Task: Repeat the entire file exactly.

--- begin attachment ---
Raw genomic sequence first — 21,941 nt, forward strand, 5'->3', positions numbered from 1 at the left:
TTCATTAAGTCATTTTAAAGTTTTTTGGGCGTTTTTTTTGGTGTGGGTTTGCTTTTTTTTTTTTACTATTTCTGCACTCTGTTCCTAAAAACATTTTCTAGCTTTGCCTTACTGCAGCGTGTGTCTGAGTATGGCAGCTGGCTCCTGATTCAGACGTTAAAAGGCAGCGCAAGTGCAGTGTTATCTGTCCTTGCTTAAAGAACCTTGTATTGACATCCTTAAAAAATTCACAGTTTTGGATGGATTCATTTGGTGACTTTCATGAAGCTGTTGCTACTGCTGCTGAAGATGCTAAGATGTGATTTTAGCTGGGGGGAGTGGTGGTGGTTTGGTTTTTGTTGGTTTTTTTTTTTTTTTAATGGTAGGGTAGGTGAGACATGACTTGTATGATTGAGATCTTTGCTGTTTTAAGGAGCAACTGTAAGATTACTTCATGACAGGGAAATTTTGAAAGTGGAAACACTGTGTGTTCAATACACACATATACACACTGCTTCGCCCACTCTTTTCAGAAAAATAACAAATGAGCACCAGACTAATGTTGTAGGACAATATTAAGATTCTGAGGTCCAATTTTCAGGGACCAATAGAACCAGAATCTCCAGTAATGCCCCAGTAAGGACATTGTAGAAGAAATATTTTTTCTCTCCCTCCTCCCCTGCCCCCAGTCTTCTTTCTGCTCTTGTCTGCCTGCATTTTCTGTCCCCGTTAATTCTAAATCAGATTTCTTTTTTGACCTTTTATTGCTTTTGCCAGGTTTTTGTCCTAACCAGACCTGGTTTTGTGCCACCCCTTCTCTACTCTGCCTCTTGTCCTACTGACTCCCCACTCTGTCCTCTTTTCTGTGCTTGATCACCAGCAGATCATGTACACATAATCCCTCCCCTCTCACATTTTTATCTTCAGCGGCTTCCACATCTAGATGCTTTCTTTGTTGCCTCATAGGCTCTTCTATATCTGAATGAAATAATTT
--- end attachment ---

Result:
Raw genomic sequence first — 21,941 nt, forward strand, 5'->3', positions numbered from 1 at the left:
TTCATTAAGTCATTTTAAAGTTTTTTGGGCGTTTTTTTTGGTGTGGGTTTGCTTTTTTTTTTTTACTATTTCTGCACTCTGTTCCTAAAAACATTTTCTAGCTTTGCCTTACTGCAGCGTGTGTCTGAGTATGGCAGCTGGCTCCTGATTCAGACGTTAAAAGGCAGCGCAAGTGCAGTGTTATCTGTCCTTGCTTAAAGAACCTTGTATTGACATCCTTAAAAAATTCACAGTTTTGGATGGATTCATTTGGTGACTTTCATGAAGCTGTTGCTACTGCTGCTGAAGATGCTAAGATGTGATTTTAGCTGGGGGGAGTGGTGGTGGTTTGGTTTTTGTTGGTTTTTTTTTTTTTTTAATGGTAGGGTAGGTGAGACATGACTTGTATGATTGAGATCTTTGCTGTTTTAAGGAGCAACTGTAAGATTACTTCATGACAGGGAAATTTTGAAAGTGGAAACACTGTGTGTTCAATACACACATATACACACTGCTTCGCCCACTCTTTTCAGAAAAATAACAAATGAGCACCAGACTAATGTTGTAGGACAATATTAAGATTCTGAGGTCCAATTTTCAGGGACCAATAGAACCAGAATCTCCAGTAATGCCCCAGTAAGGACATTGTAGAAGAAATATTTTTTCTCTCCCTCCTCCCCTGCCCCCAGTCTTCTTTCTGCTCTTGTCTGCCTGCATTTTCTGTCCCCGTTAATTCTAAATCAGATTTCTTTTTTGACCTTTTATTGCTTTTGCCAGGTTTTTGTCCTAACCAGACCTGGTTTTGTGCCACCCCTTCTCTACTCTGCCTCTTGTCCTACTGACTCCCCACTCTGTCCTCTTTTCTGTGCTTGATCACCAGCAGATCATGTACACATAATCCCTCCCCTCTCACATTTTTATCTTCAGCGGCTTCCACATCTAGATGCTTTCTTTGTTGCCTCATAGGCTCTTCTATATCTGAATGAAATAATTT